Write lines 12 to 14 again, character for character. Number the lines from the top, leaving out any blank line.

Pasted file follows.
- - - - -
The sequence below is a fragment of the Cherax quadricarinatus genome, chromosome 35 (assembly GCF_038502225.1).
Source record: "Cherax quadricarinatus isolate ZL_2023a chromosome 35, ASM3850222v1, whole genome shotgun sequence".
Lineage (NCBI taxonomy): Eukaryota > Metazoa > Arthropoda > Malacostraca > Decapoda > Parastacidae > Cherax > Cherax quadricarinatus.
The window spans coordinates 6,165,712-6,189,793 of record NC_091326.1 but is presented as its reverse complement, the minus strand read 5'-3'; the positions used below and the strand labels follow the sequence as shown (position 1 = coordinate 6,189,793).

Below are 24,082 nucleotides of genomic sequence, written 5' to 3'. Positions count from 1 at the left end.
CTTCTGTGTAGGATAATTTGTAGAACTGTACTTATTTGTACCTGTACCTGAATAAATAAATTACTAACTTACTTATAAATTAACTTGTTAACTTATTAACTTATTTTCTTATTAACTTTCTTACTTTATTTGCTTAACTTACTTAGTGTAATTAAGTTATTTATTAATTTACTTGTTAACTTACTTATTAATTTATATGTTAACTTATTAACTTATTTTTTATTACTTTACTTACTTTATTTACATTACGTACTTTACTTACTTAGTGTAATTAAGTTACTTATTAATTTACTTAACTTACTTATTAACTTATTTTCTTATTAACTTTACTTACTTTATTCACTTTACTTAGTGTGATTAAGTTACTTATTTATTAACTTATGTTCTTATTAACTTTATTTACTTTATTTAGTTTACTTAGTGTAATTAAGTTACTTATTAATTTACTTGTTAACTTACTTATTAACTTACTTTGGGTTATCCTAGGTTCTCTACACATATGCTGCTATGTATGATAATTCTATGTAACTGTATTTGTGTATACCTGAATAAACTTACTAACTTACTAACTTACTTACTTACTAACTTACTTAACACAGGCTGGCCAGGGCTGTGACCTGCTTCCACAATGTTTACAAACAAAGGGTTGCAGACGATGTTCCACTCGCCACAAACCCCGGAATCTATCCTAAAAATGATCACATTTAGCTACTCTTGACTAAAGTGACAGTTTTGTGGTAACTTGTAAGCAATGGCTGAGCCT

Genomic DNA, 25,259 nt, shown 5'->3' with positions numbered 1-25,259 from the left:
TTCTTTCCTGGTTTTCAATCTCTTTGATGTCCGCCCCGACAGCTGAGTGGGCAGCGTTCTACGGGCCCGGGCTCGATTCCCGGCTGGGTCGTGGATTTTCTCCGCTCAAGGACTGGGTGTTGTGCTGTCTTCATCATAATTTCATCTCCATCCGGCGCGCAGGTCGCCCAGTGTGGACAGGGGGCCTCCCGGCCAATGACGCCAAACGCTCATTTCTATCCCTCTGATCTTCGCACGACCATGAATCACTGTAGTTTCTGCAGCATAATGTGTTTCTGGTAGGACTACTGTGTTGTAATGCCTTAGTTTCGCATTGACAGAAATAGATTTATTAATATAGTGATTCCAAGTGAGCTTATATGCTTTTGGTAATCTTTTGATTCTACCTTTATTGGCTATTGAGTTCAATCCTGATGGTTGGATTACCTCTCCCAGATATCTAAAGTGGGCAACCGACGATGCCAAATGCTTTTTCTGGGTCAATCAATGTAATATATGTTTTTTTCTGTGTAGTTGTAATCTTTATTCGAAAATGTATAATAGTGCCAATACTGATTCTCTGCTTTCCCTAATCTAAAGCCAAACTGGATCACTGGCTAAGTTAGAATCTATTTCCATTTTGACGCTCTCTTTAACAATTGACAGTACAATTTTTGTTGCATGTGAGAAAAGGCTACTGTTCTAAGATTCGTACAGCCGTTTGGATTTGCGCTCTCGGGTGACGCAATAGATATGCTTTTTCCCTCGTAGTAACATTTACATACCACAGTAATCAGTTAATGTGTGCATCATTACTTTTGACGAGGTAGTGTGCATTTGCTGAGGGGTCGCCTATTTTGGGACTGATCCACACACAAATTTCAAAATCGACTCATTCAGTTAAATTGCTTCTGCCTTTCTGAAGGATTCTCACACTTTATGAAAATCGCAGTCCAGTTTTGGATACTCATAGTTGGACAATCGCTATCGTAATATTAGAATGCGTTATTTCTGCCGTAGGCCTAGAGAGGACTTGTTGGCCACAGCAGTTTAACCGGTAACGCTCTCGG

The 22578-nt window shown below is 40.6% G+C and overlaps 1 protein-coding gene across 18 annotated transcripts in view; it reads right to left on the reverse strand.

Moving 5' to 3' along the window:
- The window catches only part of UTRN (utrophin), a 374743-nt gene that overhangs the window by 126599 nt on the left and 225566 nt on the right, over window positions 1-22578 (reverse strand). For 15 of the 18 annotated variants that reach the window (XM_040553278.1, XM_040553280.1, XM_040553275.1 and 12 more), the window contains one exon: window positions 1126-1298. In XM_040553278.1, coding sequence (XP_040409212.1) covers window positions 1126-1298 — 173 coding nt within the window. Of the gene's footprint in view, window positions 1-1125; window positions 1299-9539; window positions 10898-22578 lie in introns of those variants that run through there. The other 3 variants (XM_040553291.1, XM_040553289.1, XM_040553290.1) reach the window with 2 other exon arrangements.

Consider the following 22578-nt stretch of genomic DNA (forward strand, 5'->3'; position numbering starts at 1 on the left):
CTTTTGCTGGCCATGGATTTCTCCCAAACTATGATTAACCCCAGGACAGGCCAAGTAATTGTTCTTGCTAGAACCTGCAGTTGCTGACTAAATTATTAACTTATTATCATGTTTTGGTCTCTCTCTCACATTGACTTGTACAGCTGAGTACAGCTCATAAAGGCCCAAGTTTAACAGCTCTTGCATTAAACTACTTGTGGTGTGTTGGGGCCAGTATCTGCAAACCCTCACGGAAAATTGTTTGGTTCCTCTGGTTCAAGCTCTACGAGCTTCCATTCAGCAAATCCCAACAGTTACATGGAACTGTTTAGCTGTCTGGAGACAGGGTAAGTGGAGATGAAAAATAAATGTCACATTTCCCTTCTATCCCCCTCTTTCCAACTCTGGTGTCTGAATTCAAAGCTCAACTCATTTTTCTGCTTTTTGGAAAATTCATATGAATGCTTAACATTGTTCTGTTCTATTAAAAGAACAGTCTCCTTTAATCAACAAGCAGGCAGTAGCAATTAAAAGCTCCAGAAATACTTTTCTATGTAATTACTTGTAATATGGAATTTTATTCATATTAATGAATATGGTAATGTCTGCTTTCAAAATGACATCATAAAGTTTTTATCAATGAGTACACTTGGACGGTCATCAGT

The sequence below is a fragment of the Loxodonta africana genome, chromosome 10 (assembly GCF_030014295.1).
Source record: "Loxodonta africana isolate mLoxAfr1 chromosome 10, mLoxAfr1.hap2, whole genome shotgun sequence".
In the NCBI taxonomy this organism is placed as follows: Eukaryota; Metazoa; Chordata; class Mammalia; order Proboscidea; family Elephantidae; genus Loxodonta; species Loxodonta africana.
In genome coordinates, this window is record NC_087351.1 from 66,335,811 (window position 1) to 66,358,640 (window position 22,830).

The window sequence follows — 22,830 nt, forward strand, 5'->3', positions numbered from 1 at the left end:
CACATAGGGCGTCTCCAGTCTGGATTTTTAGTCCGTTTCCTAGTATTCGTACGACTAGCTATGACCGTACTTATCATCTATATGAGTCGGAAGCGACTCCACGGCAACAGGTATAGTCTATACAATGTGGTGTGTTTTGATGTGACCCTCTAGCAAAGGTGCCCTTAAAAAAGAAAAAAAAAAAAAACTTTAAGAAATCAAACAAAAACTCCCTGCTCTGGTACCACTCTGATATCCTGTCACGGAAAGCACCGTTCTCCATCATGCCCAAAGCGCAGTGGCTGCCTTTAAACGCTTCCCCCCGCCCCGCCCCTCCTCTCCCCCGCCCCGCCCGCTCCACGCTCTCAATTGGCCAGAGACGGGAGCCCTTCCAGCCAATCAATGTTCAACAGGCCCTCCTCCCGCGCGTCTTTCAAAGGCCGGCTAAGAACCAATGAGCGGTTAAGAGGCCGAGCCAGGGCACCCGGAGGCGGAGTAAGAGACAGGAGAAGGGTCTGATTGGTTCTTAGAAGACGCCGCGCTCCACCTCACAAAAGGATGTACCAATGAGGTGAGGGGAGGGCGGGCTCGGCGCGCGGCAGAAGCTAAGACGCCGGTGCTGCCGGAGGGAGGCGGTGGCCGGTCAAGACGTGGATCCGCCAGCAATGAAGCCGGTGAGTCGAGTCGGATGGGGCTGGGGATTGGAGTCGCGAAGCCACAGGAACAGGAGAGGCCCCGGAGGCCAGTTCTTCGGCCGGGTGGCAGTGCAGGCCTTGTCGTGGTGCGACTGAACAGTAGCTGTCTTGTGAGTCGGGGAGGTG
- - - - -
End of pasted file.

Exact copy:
Consider the following 22578-nt stretch of genomic DNA (forward strand, 5'->3'; position numbering starts at 1 on the left):
CTTTTGCTGGCCATGGATTTCTCCCAAACTATGATTAACCCCAGGACAGGCCAAGTAATTGTTCTTGCTAGAACCTGCAGTTGCTGACTAAATTATTAACTTATTATCATGTTTTGGTCTCTCTCTCACATTGACTTGTACAGCTGAGTACAGCTCATAAAGGCCCAAGTTTAACAGCTCTTGCATTAAACTACTTGTGGTGTGTTGGGGCCAGTATCTGCAAACCCTCACGGAAAATTGTTTGGTTCCTCTGGTTCAAGCTCTACGAGCTTCCATTCAGCAAATCCCAACAGTTACATGGAACTGTTTAGCTGTCTGGAGACAGGGTAAGTGGAGATGAAAAATAAATGTCACATTTCCCTTCTATCCCCCTCTTTCCAACTCTGGTGTCTGAATTCAAAGCTCAACTCATTTTTCTGCTTTTTGGAAAATTCATATGAATGCTTAACATTGTTCTGTTCTATTAAAAGAACAGTCTCCTTTAATCAACAAGCAGGCAGTAGCAATTAAAAGCTCCAGAAATACTTTTCTATGTAATTACTTGTAATATGGAATTTTATTCATATTAATGAATATGGTAATGTCTGCTTTCAAAATGACATCATAAAGTTTTTATCAATGAGTACACTTGGACGGTCATCAGT

The sequence below is a fragment of the Loxodonta africana genome, chromosome 10 (assembly GCF_030014295.1).